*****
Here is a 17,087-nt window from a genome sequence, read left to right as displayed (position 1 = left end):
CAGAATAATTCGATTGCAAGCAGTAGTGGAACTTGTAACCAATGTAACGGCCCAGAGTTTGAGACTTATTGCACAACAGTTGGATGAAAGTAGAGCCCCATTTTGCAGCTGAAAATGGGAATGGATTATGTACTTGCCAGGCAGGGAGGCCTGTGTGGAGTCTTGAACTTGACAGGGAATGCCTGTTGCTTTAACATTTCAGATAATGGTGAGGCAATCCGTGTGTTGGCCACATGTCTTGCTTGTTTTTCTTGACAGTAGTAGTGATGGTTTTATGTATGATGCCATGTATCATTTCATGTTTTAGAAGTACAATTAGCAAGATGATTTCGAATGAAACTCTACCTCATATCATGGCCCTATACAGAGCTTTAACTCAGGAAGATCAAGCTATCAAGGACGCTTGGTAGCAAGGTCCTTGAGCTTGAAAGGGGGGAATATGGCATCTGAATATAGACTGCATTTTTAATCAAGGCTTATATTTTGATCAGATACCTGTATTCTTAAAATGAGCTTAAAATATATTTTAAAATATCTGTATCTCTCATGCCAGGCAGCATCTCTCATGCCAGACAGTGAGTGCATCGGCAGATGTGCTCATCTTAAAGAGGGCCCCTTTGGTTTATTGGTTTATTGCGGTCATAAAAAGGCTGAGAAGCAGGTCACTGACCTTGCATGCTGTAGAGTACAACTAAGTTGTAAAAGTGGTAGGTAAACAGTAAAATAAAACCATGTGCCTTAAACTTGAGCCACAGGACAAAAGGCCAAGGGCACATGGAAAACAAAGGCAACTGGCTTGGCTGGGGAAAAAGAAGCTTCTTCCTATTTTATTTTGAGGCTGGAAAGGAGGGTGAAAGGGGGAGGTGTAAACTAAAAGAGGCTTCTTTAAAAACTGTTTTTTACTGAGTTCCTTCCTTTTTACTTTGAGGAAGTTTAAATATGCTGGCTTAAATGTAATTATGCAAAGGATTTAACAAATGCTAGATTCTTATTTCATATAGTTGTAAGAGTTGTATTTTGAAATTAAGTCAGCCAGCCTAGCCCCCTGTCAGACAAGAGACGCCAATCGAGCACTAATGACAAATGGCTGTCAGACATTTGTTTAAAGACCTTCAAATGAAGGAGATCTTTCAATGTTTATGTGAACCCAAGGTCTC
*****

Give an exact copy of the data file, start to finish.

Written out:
Here is a 17,087-nt window from a genome sequence, read left to right as displayed (position 1 = left end):
CAGAATAATTCGATTGCAAGCAGTAGTGGAACTTGTAACCAATGTAACGGCCCAGAGTTTGAGACTTATTGCACAACAGTTGGATGAAAGTAGAGCCCCATTTTGCAGCTGAAAATGGGAATGGATTATGTACTTGCCAGGCAGGGAGGCCTGTGTGGAGTCTTGAACTTGACAGGGAATGCCTGTTGCTTTAACATTTCAGATAATGGTGAGGCAATCCGTGTGTTGGCCACATGTCTTGCTTGTTTTTCTTGACAGTAGTAGTGATGGTTTTATGTATGATGCCATGTATCATTTCATGTTTTAGAAGTACAATTAGCAAGATGATTTCGAATGAAACTCTACCTCATATCATGGCCCTATACAGAGCTTTAACTCAGGAAGATCAAGCTATCAAGGACGCTTGGTAGCAAGGTCCTTGAGCTTGAAAGGGGGGAATATGGCATCTGAATATAGACTGCATTTTTAATCAAGGCTTATATTTTGATCAGATACCTGTATTCTTAAAATGAGCTTAAAATATATTTTAAAATATCTGTATCTCTCATGCCAGGCAGCATCTCTCATGCCAGACAGTGAGTGCATCGGCAGATGTGCTCATCTTAAAGAGGGCCCCTTTGGTTTATTGGTTTATTGCGGTCATAAAAAGGCTGAGAAGCAGGTCACTGACCTTGCATGCTGTAGAGTACAACTAAGTTGTAAAAGTGGTAGGTAAACAGTAAAATAAAACCATGTGCCTTAAACTTGAGCCACAGGACAAAAGGCCAAGGGCACATGGAAAACAAAGGCAACTGGCTTGGCTGGGGAAAAAGAAGCTTCTTCCTATTTTATTTTGAGGCTGGAAAGGAGGGTGAAAGGGGGAGGTGTAAACTAAAAGAGGCTTCTTTAAAAACTGTTTTTTACTGAGTTCCTTCCTTTTTACTTTGAGGAAGTTTAAATATGCTGGCTTAAATGTAATTATGCAAAGGATTTAACAAATGCTAGATTCTTATTTCATATAGTTGTAAGAGTTGTATTTTGAAATTAAGTCAGCCAGCCTAGCCCCCTGTCAGACAAGAGACGCCAATCGAGCACTAATGACAAATGGCTGTCAGACATTTGTTTAAAGACCTTCAAATGAAGGAGATCTTTCAATGTTTATGTGAACCCAAGGTCTC